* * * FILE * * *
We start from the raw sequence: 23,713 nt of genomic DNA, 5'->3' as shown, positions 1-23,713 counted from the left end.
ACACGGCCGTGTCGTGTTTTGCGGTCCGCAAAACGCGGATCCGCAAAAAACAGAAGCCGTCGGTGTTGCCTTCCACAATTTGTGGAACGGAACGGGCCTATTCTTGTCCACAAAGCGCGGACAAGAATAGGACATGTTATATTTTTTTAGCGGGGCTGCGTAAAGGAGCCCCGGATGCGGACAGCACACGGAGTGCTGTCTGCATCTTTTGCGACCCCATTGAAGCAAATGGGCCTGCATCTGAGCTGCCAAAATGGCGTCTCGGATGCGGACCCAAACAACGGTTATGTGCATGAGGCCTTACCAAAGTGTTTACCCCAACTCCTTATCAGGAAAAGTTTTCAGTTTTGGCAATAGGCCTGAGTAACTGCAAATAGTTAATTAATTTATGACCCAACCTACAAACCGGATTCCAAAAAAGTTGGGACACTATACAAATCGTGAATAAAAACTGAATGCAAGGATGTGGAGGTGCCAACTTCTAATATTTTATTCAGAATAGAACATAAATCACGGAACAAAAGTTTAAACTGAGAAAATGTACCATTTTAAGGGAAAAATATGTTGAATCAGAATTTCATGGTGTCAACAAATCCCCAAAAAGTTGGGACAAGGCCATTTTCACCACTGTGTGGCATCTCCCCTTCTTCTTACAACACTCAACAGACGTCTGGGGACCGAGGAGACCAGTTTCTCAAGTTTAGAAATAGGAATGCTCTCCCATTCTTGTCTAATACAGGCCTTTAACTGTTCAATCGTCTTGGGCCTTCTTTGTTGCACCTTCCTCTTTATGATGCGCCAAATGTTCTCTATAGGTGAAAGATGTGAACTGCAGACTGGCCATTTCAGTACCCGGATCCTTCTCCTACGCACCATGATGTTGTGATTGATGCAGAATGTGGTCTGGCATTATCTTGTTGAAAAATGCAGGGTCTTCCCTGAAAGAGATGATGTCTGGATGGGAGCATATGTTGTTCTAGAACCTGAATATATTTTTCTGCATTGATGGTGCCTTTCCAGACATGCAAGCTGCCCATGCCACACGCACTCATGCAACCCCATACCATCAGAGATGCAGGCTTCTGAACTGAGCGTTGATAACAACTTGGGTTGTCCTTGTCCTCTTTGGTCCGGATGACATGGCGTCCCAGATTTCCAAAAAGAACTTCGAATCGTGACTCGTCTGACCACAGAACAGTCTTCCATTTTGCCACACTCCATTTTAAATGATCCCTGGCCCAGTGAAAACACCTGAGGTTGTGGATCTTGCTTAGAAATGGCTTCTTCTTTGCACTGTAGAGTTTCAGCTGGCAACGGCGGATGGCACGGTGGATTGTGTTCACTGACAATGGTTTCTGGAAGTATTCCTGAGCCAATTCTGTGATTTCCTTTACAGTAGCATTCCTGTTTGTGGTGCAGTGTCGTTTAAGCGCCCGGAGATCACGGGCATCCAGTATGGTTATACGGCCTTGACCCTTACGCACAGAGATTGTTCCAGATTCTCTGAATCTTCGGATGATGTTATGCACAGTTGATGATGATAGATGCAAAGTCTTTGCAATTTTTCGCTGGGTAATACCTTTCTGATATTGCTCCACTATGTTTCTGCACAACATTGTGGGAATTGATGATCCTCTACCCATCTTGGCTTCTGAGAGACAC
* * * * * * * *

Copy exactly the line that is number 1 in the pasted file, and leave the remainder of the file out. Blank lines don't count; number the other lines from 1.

We start from the raw sequence: 23,713 nt of genomic DNA, 5'->3' as shown, positions 1-23,713 counted from the left end.